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Fatty tumor removal is not a simple solution

By Keith Roach, M.D. on

DEAR DR. ROACH: I am an 88-year-old male suffering from a fatty tumor located on my gluteus maximus. Two different local gastroenterologists have refused to remove this 2.5-inch-diameter tumor, probably due to my daily blood-thinning medication apixaban. The tumor continues to grow and is becoming an impediment to good health. I am writing to you for a suggestion of how to proceed in this matter. -- R.R.

ANSWER: A lipoma is a benign fatty tumor. They are very common. They can occur almost anywhere on the body. The area around your gluteal muscles may seem unusual, but it's not.

In general, a lipoma should be treated with surgical removal only when there is a good reason to do so. Pain is one good reason, and another is concern that it may not be just a benign lipoma, but rather a more worrisome tumor. Growth in the tumor, or a firm rather than typically soft texture, are reasons for concern. Some people have lipomas in cosmetically important areas, and some might also notice constriction of movement due to the lipoma.

The surgery isn't always as easy as you might think. In some cases, the expectation of a quick and easy surgery ends up taking far longer and is far more invasive than expected. An anticoagulant like apixaban (Eliquis) could complicate the surgery, and stopping it has associated risks (you're on an anticoagulant for a reason).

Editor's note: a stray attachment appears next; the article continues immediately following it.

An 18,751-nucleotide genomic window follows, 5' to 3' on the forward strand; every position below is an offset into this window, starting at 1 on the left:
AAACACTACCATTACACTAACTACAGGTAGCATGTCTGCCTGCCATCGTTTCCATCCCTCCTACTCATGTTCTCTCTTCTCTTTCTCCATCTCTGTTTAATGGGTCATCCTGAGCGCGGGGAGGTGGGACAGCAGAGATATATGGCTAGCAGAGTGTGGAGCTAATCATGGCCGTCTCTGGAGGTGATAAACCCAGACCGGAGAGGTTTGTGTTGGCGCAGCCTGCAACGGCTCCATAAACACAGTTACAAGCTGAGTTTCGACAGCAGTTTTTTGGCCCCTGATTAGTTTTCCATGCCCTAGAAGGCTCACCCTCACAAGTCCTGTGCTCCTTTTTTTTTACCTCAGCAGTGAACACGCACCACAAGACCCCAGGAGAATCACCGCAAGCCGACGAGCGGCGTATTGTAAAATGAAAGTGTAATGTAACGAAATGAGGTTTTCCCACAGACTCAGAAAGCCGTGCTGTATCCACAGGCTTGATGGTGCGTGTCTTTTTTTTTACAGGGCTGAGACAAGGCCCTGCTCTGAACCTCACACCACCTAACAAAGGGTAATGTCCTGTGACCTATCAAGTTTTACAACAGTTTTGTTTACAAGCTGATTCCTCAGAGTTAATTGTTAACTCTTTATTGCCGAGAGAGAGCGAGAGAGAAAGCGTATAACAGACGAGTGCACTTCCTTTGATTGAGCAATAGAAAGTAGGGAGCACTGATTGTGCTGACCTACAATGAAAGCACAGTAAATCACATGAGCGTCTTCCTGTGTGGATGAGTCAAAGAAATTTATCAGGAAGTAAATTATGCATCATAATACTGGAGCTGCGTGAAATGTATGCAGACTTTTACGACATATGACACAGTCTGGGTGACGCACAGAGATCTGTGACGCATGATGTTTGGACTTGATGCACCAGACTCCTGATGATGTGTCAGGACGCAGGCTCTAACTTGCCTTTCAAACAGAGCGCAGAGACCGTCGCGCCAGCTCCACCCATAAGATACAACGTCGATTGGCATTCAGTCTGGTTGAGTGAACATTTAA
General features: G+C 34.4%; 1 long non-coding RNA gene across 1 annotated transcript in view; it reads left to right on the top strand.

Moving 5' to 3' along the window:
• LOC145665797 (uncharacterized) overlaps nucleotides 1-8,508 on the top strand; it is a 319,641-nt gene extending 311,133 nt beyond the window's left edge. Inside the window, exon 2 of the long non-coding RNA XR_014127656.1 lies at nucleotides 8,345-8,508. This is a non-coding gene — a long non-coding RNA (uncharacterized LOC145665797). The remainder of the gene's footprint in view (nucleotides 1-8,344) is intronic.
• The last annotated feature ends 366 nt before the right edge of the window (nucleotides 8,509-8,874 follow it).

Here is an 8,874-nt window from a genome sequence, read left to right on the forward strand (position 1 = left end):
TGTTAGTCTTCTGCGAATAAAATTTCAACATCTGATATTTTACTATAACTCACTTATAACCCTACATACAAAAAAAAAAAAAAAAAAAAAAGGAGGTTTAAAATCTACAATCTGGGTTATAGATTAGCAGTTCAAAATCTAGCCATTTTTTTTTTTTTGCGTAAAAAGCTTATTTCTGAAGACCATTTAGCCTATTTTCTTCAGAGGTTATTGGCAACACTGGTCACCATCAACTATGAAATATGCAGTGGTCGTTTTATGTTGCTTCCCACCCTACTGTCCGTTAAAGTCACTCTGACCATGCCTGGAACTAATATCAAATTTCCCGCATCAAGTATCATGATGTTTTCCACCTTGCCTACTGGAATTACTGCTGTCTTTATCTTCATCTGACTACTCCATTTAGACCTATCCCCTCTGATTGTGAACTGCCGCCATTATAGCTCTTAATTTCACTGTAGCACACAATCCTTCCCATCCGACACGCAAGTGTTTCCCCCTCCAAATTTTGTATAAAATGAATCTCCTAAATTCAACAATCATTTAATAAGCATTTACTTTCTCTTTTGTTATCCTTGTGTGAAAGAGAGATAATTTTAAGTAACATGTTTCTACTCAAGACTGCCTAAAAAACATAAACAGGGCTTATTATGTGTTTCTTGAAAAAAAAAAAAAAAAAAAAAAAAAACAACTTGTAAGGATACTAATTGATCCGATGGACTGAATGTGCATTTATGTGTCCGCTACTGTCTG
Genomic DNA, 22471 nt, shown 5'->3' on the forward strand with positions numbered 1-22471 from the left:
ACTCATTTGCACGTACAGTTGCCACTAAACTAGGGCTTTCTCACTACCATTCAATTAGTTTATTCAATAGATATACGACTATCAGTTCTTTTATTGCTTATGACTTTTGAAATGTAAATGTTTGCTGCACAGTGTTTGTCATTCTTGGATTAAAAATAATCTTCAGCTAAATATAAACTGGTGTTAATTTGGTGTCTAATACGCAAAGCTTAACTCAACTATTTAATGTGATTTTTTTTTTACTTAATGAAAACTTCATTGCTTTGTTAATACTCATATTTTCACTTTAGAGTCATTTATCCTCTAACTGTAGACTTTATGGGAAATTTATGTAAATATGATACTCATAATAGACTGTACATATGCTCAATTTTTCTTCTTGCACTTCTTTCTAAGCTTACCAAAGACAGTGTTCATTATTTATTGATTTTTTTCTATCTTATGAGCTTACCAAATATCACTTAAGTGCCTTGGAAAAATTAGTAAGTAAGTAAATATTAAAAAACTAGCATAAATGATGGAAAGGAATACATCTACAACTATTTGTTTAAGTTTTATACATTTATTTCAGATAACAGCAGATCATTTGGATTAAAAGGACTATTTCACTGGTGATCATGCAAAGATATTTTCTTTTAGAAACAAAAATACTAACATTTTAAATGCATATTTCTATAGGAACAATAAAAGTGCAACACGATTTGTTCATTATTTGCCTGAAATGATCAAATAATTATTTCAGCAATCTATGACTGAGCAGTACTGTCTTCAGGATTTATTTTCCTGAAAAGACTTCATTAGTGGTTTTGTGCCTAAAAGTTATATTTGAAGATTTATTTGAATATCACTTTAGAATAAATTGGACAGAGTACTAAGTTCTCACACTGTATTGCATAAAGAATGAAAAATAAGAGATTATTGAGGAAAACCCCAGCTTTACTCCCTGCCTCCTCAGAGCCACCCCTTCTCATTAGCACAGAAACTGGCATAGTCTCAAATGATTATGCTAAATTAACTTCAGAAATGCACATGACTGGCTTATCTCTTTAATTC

When two surgeons tell you not to operate, you should take their advice seriously. I'm not sure what you mean by "an impediment to good health," but I would not rush to ask for surgery unless you have significant symptoms, as the cure is sometimes worse than the disease. Liposuction is a less-invasive option for some people.

DEAR DR. ROACH: I am scheduled for an echocardiogram. It's set for 3 p.m. in the afternoon. Do I need to fast for the day of the test? How about caffeine consumption? Is morning coffee a no-go? Is chocolate milk OK to consume prior to the procedure? What exactly are the dietary guidelines for an echocardiogram? -- B.M.

ANSWER: An echocardiogram uses ultrasound waves to look at the heart. Ultrasound exams of the liver and gallbladder are done while fasting, because food causes the bile ducts to empty, and that makes the examination more difficult. Food does not affect a regular echocardiogram, so you can eat and drink as you'd like.

 

However, a stress echocardiogram -- one where you exercise or are given medicine to speed up the heart -- often uses medications that can be affected by caffeine, so drinking coffee and even having chocolate are out for 24 hours due to the possible medication side effects.

It's usually recommended to fast at least few hours before any exercise stress test simply for comfort. Exercising to maximal activity is not comfortable and can even be nauseating; doing so on a full stomach is a bad idea. Of course, asking the physician who ordered the test (or the one performing it) is your best bet for precise information.

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Dr. Roach regrets that he is unable to answer individual letters, but will incorporate them in the column whenever possible. Readers may email questions to ToYourGoodHealth@med.cornell.edu or send mail to 628 Virginia Dr., Orlando, FL 32803.

(c) 2022 North America Syndicate Inc.

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